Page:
“[T]he evidence must demonstrate something more than the normal life changes (both good and bad) that occur during the life of a child, and there must be at least some evidence that the material changes have had or will almost certainly have an effect on the child.” Id. at 513-514. [1]


In the Kent Circuit Court,LC No. 12-005913-DM case the court did not find the required change in circumstances

As stated above a child-custody award may only be modified after there has been “proper cause shown or because of change of circumstances . . . .” MCL 722.27(1)(c).  [2]


The purpose of the proper cause or change-of-circumstances requirement is “to ‘erect a barrier against removal of a child from an established custodial environment and to minimize unwarranted and disruptive changes of custody orders.’” Vodvarka v Grasmeyer, 259 Mich App 499, 509; 675 NW2d 847 (2003), [2]


None of the allegations raised by father demonstrated the type of circumstances that would have had a significant effect on the child’s life or well-being. See Vodvarka, 259 Mich App at 512-513.[1]


At most, father’s allegations amount to nothing more than normal life changes for the child or minor inconveniences to father in his attempts to interact with mother. See id. at 512-514.[1]


While it is true that “a stipulation by the parties regarding a matter of law is not binding
on a court,” see Staff v Johnson, 242 Mich App 521, 529; 619 NW2d 57 (2000),the Michigan Court of Appeals  cannot characterize the factually based change-of-circumstances issue as purely a “matter of law.” In Vodvarka, 259 Mich App at 512, the Court stated, “Often . . ., the facts alleged to constitute proper cause or a change of circumstances will be undisputed, or the court can accept as true the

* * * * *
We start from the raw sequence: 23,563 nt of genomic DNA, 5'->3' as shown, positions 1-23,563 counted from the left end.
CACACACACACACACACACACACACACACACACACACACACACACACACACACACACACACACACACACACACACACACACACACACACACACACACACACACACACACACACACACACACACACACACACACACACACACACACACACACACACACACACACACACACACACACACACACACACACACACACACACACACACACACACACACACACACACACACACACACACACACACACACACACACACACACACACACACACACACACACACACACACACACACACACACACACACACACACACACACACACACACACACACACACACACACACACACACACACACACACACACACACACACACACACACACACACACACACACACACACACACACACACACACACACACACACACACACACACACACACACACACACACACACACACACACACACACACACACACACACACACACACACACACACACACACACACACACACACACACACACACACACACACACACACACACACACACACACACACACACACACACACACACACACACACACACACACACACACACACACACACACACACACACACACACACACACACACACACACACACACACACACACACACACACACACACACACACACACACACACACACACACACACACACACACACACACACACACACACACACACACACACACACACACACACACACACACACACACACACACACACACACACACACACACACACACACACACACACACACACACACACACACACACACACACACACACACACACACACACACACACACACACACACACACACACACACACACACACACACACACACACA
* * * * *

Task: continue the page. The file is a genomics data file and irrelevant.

facts allegedly comprising proper cause or a change of circumstances, and then decide if they are legally sufficient to satisfy the standard.”[2]


In Washtenaw Circuit Court LC No. 13-001155-DC  the consent order did not reflect a clear temporary arrangement. Instead, it explicitly stated, “the parties stipulate that the parties minor child shall attend kindergarten in the State of Michigan until there is a determination of change of custody” (emphasis added).[2]


The parties stipulated on July 29, 2013, that there was, in fact, a change of circumstances, and the legal standard was satisfied. Vodvarka, 259 Mich App512.[2]


Under all the circumstances, the Michigan Court of Appeals  found “we conclude that the Washtenaw Circuit Court LC No. 13-001155-DC  ultimately erred in finding no change of circumstances sufficient to warrant a revisiting of the original custody order.[2]


If you have additional questions about change in custody please contact Flint Divorce Lawyer Terry R. Bankert 1000 Beach ST. Flint MI 810-235-1970 or terry@attorneybankert.com


Source [1]
STATE OF MICHIGAN COURT OF APPEALS,Before: M.J. KELLY, P.J., and BECKERING and SHAPIRO, JJ.PER CURIAM.,UNPUBLISHED November 20, 2014
v No. 322082 Kent Circuit Court,LC No. 12-005913-DM


Source [2]
STATE OF MICHIGAN COURT OF APPEALS
UNPUBLISHED November 18, 2014 v No. 320871
Washtenaw Circuit Court LC No. 13-001155-DC
e-Journal Number: 58667



1 comment: